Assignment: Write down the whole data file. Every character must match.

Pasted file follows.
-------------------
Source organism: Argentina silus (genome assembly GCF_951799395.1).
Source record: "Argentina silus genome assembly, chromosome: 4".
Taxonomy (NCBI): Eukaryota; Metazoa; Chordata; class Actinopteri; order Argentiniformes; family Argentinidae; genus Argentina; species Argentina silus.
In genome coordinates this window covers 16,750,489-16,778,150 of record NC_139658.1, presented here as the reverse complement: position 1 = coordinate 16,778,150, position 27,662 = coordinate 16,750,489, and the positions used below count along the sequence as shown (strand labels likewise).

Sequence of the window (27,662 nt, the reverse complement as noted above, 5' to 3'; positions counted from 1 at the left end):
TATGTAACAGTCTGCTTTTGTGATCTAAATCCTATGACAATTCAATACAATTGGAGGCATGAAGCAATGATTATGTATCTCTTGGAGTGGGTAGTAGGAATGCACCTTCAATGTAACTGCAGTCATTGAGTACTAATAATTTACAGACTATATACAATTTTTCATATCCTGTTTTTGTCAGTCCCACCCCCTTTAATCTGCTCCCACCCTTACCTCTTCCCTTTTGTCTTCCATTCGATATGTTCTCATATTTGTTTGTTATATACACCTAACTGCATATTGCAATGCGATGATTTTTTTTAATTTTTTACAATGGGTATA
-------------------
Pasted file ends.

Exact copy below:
Source organism: Argentina silus (genome assembly GCF_951799395.1).
Source record: "Argentina silus genome assembly, chromosome: 4".
Taxonomy (NCBI): Eukaryota; Metazoa; Chordata; class Actinopteri; order Argentiniformes; family Argentinidae; genus Argentina; species Argentina silus.
In genome coordinates this window covers 16,750,489-16,778,150 of record NC_139658.1, presented here as the reverse complement: position 1 = coordinate 16,778,150, position 27,662 = coordinate 16,750,489, and the positions used below count along the sequence as shown (strand labels likewise).

Sequence of the window (27,662 nt, the reverse complement as noted above, 5' to 3'; positions counted from 1 at the left end):
TATGTAACAGTCTGCTTTTGTGATCTAAATCCTATGACAATTCAATACAATTGGAGGCATGAAGCAATGATTATGTATCTCTTGGAGTGGGTAGTAGGAATGCACCTTCAATGTAACTGCAGTCATTGAGTACTAATAATTTACAGACTATATACAATTTTTCATATCCTGTTTTTGTCAGTCCCACCCCCTTTAATCTGCTCCCACCCTTACCTCTTCCCTTTTGTCTTCCATTCGATATGTTCTCATATTTGTTTGTTATATACACCTAACTGCATATTGCAATGCGATGATTTTTTTTAATTTTTTACAATGGGTATA